By : Dennis Stein
Many things shaped our country in its early history, including military battles. In the summer of 1838, in response to a number of raids conducted by a group of reformers led by William Lyon Mackenzie and a number of American Hunter Patriots, Fort Wellington at Prescott was repaired and upgraded with a new blockhouse to repel threats from across the St.Lawrence. Although not fully completed, it was ready to play a part in a pivotal battle later that year...
In November of 1838, a group of 250 American Hunter Patriots gathered at Ogdensburg to liberate Canadians in Upper Canada from what they saw as oppressive British rule. A Swedish man by the name of Nils Von Shoultz lead these men across the St.Lawrence early one morning, and after a failed attempt to land at Prescott, the Hunters landed and took over the hamlet of Newport, where the group took up a position in a stone windmill, east of the town. They were of the belief that they would be immediately joined by thankful Canadians, ready to be free of the crown.This, of course, never happened. The Americans got a further surprise, because the Canadians were ready for them, having been tipped off by spies about the impending invasion.
The windmill was made of thick stone, standing 60 feet high, and provided a good defensive position for the American invaders. It stood on top of a 30 foot bluff, making it impossible for the British to approach without being seen, and was impervious to all but heavy artillery. It also afforded the Hunters a wide view, nearly to Brockville in the west, and the Galop Rapids in the east. Early in the morning of the 13th, a force of British infantry and 500 Canadian militiamen, including a group from the Brockville Rifles, attacked the Hunters. The initial attack failed, leaving 13 on the british side dead, and only 18 of the Hunter Patriots, along with wounded on both sides.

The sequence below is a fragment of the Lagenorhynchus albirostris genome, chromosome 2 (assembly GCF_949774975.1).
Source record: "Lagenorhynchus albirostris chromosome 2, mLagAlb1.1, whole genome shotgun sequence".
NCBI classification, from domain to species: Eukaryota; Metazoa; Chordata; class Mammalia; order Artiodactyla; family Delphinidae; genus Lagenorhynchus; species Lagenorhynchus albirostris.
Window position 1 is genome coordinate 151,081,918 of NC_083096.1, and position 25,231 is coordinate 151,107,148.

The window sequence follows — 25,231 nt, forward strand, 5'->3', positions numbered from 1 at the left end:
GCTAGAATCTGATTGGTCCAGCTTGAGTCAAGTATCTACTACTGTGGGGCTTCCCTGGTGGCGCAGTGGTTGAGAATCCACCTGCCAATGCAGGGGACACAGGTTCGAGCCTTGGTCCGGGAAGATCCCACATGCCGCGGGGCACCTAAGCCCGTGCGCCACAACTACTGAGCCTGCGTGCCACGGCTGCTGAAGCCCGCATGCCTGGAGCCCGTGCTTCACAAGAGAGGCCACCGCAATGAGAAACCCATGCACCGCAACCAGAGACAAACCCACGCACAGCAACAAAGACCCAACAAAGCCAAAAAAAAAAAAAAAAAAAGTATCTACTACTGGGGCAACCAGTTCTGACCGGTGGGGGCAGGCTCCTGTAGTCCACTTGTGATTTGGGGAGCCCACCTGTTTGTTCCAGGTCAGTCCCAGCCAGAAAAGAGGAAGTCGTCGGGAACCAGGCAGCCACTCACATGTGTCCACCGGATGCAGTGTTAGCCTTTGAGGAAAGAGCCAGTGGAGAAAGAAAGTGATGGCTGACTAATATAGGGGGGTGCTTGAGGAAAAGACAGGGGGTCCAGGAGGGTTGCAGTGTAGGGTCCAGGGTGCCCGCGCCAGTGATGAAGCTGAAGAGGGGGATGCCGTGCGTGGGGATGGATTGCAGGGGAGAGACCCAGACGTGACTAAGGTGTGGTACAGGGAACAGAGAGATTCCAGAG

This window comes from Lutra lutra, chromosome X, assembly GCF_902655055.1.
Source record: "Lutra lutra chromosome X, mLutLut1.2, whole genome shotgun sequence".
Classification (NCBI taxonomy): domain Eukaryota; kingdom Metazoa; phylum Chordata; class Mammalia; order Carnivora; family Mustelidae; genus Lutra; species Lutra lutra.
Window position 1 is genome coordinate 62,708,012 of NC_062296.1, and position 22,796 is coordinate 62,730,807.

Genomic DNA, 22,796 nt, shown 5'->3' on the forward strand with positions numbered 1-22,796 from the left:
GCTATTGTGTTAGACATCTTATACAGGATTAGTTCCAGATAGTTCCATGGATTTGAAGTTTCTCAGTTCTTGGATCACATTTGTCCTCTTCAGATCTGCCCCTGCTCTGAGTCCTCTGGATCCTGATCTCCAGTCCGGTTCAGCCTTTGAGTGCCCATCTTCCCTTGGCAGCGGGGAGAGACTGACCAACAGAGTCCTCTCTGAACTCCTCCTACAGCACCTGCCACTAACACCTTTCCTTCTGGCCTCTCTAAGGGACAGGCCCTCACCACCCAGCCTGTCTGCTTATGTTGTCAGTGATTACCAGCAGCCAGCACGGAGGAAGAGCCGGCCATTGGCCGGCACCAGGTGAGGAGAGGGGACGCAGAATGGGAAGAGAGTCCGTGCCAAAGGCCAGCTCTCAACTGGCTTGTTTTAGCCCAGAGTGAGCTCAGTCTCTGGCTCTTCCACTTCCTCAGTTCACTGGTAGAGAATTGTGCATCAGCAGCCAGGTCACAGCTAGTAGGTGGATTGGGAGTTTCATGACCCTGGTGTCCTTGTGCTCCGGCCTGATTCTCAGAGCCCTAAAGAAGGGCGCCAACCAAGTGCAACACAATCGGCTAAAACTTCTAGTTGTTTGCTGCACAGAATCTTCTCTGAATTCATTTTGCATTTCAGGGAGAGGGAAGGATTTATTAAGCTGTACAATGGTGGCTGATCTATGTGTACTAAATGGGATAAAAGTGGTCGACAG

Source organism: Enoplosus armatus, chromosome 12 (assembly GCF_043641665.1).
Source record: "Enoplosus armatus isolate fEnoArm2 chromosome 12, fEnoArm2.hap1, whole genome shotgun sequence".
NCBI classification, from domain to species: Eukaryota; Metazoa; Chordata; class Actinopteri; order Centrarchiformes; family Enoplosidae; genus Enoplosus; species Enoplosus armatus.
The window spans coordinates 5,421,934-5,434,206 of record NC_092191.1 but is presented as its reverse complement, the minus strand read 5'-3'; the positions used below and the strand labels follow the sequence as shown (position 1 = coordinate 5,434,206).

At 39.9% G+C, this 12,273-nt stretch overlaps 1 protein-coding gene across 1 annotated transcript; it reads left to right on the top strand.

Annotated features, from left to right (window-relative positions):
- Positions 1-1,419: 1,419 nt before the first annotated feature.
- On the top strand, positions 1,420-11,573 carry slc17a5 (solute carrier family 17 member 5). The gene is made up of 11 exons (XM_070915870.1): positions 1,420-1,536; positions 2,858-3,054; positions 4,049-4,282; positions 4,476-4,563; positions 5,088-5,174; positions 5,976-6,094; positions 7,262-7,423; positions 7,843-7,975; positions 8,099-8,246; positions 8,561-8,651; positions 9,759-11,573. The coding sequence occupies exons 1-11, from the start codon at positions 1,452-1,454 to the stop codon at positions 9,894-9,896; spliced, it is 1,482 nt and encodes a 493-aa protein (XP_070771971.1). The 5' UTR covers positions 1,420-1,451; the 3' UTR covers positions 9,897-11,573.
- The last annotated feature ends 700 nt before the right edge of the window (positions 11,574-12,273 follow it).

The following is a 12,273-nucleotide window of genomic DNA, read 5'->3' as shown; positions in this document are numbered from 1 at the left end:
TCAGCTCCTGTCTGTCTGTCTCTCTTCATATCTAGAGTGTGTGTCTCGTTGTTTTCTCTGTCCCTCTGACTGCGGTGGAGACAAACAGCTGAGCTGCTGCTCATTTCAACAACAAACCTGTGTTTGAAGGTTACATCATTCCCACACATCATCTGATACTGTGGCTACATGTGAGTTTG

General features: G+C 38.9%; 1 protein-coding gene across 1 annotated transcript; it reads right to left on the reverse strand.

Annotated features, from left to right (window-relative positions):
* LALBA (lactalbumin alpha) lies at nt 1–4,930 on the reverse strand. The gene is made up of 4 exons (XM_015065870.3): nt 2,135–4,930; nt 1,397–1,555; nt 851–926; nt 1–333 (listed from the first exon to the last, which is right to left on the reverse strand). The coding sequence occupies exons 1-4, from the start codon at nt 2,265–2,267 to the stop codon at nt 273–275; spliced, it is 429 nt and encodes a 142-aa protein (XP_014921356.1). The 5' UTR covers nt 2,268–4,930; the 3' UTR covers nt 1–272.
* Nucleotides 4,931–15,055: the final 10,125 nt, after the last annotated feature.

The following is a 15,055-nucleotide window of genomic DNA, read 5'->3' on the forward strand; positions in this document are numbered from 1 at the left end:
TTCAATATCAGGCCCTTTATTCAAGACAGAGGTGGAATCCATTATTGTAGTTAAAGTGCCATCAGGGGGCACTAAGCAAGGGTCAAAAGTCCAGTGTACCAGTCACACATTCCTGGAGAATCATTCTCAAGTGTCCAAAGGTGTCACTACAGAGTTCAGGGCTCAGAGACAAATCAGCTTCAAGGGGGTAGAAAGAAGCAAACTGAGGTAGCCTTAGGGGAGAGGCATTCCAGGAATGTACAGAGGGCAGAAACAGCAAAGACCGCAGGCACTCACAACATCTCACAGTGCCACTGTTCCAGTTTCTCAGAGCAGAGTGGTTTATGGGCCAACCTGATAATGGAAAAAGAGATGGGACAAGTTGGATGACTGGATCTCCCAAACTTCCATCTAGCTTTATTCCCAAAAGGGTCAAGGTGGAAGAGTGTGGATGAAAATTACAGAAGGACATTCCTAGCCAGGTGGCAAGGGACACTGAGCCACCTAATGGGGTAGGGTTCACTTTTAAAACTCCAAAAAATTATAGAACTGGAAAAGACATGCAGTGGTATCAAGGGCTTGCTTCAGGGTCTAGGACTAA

On the 16th, artillery from kingston arrived along with over 1100 Upper Canadian militiamen, commanded by Henry Dundas. Royal Navy boats blocked any escape for the Hunters, and being pounded by artillery with no supplies or reinforcements, Von Shoultz and his forces surrendered, with many men fleeing to avoid capture. Those who were caught, underwent trial in Kingston, with the Hunter leader being represented legally by a prominent young Kingston lawyer named John A. Macdonald, who would later become Canada's first Prime Minister. 11 of the Hunters, including Von Shoultz, were sentenced to execution, 60 were sent away to a penal colony in Australia, 40 were acquitted and 86 more were later released.
The site where the windmill still stands was declared a National Historic Site in 1920, and is accessible from Hwy. 2, just east of Prescott.